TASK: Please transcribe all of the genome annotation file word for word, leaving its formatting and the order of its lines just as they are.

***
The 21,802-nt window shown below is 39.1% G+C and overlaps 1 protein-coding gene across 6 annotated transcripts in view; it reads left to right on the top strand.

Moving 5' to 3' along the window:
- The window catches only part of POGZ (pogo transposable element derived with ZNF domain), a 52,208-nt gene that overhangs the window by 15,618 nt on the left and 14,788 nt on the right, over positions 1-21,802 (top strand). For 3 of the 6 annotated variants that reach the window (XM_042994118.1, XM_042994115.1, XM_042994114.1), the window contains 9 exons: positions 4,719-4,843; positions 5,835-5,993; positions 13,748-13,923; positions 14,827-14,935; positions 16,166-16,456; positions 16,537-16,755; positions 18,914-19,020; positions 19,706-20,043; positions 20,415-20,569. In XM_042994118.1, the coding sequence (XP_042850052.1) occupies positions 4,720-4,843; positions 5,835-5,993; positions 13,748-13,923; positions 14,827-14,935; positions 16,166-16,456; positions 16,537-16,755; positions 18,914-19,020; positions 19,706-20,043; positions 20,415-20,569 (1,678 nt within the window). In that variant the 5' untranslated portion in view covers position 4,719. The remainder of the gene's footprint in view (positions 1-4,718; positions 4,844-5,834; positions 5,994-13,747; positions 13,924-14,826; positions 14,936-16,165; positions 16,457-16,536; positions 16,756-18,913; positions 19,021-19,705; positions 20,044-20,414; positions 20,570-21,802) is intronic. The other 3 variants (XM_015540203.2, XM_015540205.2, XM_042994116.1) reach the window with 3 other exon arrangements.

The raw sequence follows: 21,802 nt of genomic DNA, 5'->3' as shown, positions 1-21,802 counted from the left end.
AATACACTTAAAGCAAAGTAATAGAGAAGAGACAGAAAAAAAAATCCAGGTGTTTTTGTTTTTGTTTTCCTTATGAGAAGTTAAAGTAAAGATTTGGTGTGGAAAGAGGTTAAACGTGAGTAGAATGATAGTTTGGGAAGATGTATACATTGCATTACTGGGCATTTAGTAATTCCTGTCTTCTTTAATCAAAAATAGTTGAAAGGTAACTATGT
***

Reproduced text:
The 21,802-nt window shown below is 39.1% G+C and overlaps 1 protein-coding gene across 6 annotated transcripts in view; it reads left to right on the top strand.

Moving 5' to 3' along the window:
- The window catches only part of POGZ (pogo transposable element derived with ZNF domain), a 52,208-nt gene that overhangs the window by 15,618 nt on the left and 14,788 nt on the right, over positions 1-21,802 (top strand). For 3 of the 6 annotated variants that reach the window (XM_042994118.1, XM_042994115.1, XM_042994114.1), the window contains 9 exons: positions 4,719-4,843; positions 5,835-5,993; positions 13,748-13,923; positions 14,827-14,935; positions 16,166-16,456; positions 16,537-16,755; positions 18,914-19,020; positions 19,706-20,043; positions 20,415-20,569. In XM_042994118.1, the coding sequence (XP_042850052.1) occupies positions 4,720-4,843; positions 5,835-5,993; positions 13,748-13,923; positions 14,827-14,935; positions 16,166-16,456; positions 16,537-16,755; positions 18,914-19,020; positions 19,706-20,043; positions 20,415-20,569 (1,678 nt within the window). In that variant the 5' untranslated portion in view covers position 4,719. The remainder of the gene's footprint in view (positions 1-4,718; positions 4,844-5,834; positions 5,994-13,747; positions 13,924-14,826; positions 14,936-16,165; positions 16,457-16,536; positions 16,756-18,913; positions 19,021-19,705; positions 20,044-20,414; positions 20,570-21,802) is intronic. The other 3 variants (XM_015540203.2, XM_015540205.2, XM_042994116.1) reach the window with 3 other exon arrangements.

The raw sequence follows: 21,802 nt of genomic DNA, 5'->3' as shown, positions 1-21,802 counted from the left end.
AATACACTTAAAGCAAAGTAATAGAGAAGAGACAGAAAAAAAAATCCAGGTGTTTTTGTTTTTGTTTTCCTTATGAGAAGTTAAAGTAAAGATTTGGTGTGGAAAGAGGTTAAACGTGAGTAGAATGATAGTTTGGGAAGATGTATACATTGCATTACTGGGCATTTAGTAATTCCTGTCTTCTTTAATCAAAAATAGTTGAAAGGTAACTATGT